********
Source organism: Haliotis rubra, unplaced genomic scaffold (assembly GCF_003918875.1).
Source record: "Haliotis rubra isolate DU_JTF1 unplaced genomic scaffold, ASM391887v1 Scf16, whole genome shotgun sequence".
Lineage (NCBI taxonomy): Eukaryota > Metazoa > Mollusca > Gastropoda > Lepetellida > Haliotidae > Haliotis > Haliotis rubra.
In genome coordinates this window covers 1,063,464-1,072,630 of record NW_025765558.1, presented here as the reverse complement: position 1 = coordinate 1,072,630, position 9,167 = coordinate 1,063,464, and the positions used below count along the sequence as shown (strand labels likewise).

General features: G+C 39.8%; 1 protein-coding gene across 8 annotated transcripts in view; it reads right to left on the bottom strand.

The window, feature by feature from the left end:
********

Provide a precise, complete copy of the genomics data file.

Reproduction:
Source organism: Haliotis rubra, unplaced genomic scaffold (assembly GCF_003918875.1).
Source record: "Haliotis rubra isolate DU_JTF1 unplaced genomic scaffold, ASM391887v1 Scf16, whole genome shotgun sequence".
Lineage (NCBI taxonomy): Eukaryota > Metazoa > Mollusca > Gastropoda > Lepetellida > Haliotidae > Haliotis > Haliotis rubra.
In genome coordinates this window covers 1,063,464-1,072,630 of record NW_025765558.1, presented here as the reverse complement: position 1 = coordinate 1,072,630, position 9,167 = coordinate 1,063,464, and the positions used below count along the sequence as shown (strand labels likewise).

General features: G+C 39.8%; 1 protein-coding gene across 8 annotated transcripts in view; it reads right to left on the bottom strand.

The window, feature by feature from the left end: